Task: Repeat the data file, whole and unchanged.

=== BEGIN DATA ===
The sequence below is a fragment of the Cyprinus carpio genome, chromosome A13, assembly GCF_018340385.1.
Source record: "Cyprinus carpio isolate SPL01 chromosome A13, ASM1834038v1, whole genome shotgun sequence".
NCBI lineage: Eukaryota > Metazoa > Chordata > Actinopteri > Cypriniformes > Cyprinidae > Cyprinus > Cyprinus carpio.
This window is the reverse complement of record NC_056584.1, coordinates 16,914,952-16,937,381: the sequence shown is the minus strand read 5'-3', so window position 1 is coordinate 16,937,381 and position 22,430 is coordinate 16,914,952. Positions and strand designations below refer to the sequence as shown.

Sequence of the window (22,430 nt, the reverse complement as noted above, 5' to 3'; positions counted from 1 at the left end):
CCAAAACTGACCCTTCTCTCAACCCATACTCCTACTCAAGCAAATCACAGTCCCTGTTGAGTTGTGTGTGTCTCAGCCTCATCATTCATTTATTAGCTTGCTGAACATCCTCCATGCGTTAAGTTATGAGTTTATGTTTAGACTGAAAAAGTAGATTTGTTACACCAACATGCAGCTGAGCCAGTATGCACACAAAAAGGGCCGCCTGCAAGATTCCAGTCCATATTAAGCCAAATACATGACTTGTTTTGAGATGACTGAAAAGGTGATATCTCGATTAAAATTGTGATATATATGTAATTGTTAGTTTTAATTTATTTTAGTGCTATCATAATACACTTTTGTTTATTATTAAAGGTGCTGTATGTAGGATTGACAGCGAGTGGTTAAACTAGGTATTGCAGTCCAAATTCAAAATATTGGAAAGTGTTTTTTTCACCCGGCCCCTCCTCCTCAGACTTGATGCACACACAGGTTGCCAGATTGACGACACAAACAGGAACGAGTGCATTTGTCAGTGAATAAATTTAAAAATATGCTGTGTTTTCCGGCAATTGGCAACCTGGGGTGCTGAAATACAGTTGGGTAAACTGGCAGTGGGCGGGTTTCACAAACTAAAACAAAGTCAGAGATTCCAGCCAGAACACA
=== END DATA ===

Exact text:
The sequence below is a fragment of the Cyprinus carpio genome, chromosome A13, assembly GCF_018340385.1.
Source record: "Cyprinus carpio isolate SPL01 chromosome A13, ASM1834038v1, whole genome shotgun sequence".
NCBI lineage: Eukaryota > Metazoa > Chordata > Actinopteri > Cypriniformes > Cyprinidae > Cyprinus > Cyprinus carpio.
This window is the reverse complement of record NC_056584.1, coordinates 16,914,952-16,937,381: the sequence shown is the minus strand read 5'-3', so window position 1 is coordinate 16,937,381 and position 22,430 is coordinate 16,914,952. Positions and strand designations below refer to the sequence as shown.

Sequence of the window (22,430 nt, the reverse complement as noted above, 5' to 3'; positions counted from 1 at the left end):
CCAAAACTGACCCTTCTCTCAACCCATACTCCTACTCAAGCAAATCACAGTCCCTGTTGAGTTGTGTGTGTCTCAGCCTCATCATTCATTTATTAGCTTGCTGAACATCCTCCATGCGTTAAGTTATGAGTTTATGTTTAGACTGAAAAAGTAGATTTGTTACACCAACATGCAGCTGAGCCAGTATGCACACAAAAAGGGCCGCCTGCAAGATTCCAGTCCATATTAAGCCAAATACATGACTTGTTTTGAGATGACTGAAAAGGTGATATCTCGATTAAAATTGTGATATATATGTAATTGTTAGTTTTAATTTATTTTAGTGCTATCATAATACACTTTTGTTTATTATTAAAGGTGCTGTATGTAGGATTGACAGCGAGTGGTTAAACTAGGTATTGCAGTCCAAATTCAAAATATTGGAAAGTGTTTTTTTCACCCGGCCCCTCCTCCTCAGACTTGATGCACACACAGGTTGCCAGATTGACGACACAAACAGGAACGAGTGCATTTGTCAGTGAATAAATTTAAAAATATGCTGTGTTTTCCGGCAATTGGCAACCTGGGGTGCTGAAATACAGTTGGGTAAACTGGCAGTGGGCGGGTTTCACAAACTAAAACAAAGTCAGAGATTCCAGCCAGAACACA